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Evolution of thermal crystal zonations and their heterogeneity in crystal populations during magma cooling
  • Cansu Culha,
  • T Keller,
  • J Suckale
Cansu Culha
Stanford University, Stanford University, Stanford University

Corresponding Author:cculha@stanford.edu

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T Keller
University of Glasgow, University of Glasgow, University of Glasgow
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J Suckale
Stanford University, Stanford University, Stanford University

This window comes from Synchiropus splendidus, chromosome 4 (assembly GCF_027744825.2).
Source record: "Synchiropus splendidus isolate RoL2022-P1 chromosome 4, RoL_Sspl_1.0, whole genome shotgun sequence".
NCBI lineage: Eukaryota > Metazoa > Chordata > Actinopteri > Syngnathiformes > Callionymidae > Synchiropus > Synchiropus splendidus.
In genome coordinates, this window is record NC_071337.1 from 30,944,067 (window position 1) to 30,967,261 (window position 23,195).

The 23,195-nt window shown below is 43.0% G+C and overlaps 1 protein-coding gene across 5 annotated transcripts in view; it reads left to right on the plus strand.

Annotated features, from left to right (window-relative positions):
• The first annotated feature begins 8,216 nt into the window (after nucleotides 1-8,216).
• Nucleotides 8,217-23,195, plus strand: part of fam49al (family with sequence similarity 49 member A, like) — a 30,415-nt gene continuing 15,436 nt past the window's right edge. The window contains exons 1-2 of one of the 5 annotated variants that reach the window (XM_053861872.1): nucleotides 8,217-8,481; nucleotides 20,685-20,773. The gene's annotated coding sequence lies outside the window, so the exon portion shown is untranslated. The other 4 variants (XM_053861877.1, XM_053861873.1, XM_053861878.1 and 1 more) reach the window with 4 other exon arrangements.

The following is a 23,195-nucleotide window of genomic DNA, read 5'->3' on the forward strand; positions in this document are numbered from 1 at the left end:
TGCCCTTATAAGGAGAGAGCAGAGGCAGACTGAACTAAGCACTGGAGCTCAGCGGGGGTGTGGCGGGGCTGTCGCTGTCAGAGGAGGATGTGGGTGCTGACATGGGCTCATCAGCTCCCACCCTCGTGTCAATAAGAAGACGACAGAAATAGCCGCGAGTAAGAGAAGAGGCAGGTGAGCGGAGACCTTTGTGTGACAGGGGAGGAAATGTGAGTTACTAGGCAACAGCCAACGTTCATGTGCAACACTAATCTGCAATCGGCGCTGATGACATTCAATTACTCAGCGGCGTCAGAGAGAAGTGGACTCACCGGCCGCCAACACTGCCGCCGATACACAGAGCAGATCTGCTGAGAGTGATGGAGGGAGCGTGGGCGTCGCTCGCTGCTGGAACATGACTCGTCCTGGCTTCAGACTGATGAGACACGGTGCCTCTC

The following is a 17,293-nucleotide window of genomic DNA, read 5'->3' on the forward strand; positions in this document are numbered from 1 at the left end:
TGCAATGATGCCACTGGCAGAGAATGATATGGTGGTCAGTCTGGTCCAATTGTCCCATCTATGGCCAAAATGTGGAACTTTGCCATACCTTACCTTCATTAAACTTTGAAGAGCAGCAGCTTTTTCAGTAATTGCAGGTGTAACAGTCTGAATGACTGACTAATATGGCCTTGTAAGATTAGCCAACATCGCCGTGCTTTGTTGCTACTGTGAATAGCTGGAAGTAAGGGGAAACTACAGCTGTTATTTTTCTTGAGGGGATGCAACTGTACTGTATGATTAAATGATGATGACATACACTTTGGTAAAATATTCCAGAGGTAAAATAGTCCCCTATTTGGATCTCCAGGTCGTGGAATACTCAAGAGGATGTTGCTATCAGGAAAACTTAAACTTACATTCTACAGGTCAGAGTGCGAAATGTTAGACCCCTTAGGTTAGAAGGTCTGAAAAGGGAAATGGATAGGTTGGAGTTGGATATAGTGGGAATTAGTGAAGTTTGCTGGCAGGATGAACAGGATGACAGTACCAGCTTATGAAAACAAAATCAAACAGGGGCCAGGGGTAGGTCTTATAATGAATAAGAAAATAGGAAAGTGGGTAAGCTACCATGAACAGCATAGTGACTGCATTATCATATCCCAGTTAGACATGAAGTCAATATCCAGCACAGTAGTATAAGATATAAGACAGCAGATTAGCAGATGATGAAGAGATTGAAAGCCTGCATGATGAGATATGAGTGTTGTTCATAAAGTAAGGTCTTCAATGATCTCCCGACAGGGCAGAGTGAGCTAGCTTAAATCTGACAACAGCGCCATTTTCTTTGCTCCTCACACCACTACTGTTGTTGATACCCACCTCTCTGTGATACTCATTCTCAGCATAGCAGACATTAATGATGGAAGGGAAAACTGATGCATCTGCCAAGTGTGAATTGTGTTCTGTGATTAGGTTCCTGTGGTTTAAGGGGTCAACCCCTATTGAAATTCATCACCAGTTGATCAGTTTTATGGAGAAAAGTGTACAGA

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Crystal zonations provide valuable snapshot of the dynamic changes within a magma reservoir. However, there can be inconsistencies between crystals and their zonations, such that deciphering their signatures becomes convoluted. Crystals grow and shrink with temperature, pressure, and composition changes, which can change spatially and temporally as crystals transverse and evolve in the volcanic plumbing system. In this manuscript, we investigate how and at what spatial and temporal scales zonations record cooling processes in a magma lens after injection of fresh magma from depth. We simulate the cooling interface in either hot basaltic or dacitic magmas after their injection into a cold magma reservoir. We couple fluid dynamics to thermodynamics by allowing crystals with constant density and size to form and dissolve based on ambient melt properties and we resolve flow at the scale of each individual crystal. We infer zonations in our simulated crystals by tracking the temperatures they sample over time, but we do not grow or partially dissolve crystals. Our results show that when thermodynamics and fluid dynamics are coupled, a self-sustaining instability arises, because crystals transport the cooler-than-ambient melt in which they formed, creating conditions favorable to crystal formations where the crystal fraction is already high. Our results show that oscillatory zonation patterns can result from the self-sustaining instability, potentially overprinting larger, system-scale trends. Also, our results show that many of the crystals in the instability dissolve and lose their record of the instability. Many of the crystals that persist to the end of the simulation are shorter lived than the entire simulations, under estimating how long the domain remained at high temperatures. Our results suggest that zonations and their heterogeneity can be indicative of local instead of system scale processes, highlighting the importance of having multiple indicators to decipher a system scale process. Thus, we propose multiple indicators for the self-sustaining instability that we describe here.